Reforming public sector pay to take these variations into account, and thereby compensating those working in the most deprived and challenging areas, could reverse the 'inverse care law' and therefore reduce health and education inequalities. This would require greater flexibility, liberalisation and mechanisms that respond to labour shortages, whatever the reason for them.

One option is to introduce a zonal pay system in the public sector as part of national pay bargaining to deal with shortages of sufficiently qualified public sector workers in specific areas.

Under such a system, four to five pay spines would be negotiated nationally with progressively higher wages. If a particular hospital, school or other provider of a public service faced recruitment and retention problems, it would move up to the next pay spine. If a facility on a high pay spine were recruiting high-quality staff with ease it would move down again, with existing staff retaining their level of pay.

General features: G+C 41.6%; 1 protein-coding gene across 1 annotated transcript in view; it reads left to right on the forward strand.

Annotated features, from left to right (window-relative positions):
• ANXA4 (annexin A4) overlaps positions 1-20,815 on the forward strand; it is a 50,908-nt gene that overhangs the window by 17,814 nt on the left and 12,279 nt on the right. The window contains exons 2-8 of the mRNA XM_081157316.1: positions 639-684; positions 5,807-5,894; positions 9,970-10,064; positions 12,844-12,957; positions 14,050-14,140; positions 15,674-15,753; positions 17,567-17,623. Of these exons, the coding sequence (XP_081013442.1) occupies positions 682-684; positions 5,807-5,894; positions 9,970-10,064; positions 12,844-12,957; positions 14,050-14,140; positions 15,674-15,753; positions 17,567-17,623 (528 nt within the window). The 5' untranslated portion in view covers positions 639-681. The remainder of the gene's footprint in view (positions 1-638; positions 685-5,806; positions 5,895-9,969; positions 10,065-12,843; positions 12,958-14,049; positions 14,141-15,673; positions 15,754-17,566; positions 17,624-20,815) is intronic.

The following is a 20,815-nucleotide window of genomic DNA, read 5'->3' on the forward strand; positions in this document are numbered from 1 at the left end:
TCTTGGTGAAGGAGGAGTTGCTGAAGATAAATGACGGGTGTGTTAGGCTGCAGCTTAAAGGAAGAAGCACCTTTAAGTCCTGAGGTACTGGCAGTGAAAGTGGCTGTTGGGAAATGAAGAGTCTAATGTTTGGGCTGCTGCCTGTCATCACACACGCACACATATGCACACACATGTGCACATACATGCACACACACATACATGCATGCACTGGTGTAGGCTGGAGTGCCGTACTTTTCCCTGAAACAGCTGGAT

As zoning could be contained within a national pay structure, it would prove fair to staff who would see that local pay was not being used as a tool to dismantle national pay bargaining. It would also prevent inflation from creeping into the system. And, because it would operate at the level of the individual organisation, such as a school or hospital, it would be efficient and responsive to recruitment problems on a case-by-case basis.

A more flexible and liberalised pay system such as this, coupled with capital investment, would drive targeted performance improvements. Maybe then, the government's mantra of 'no investment without reform' will hold true.

Ann Rossiter is director of the Social Market Foundation. SMF's publication on public sector pay will be published shortly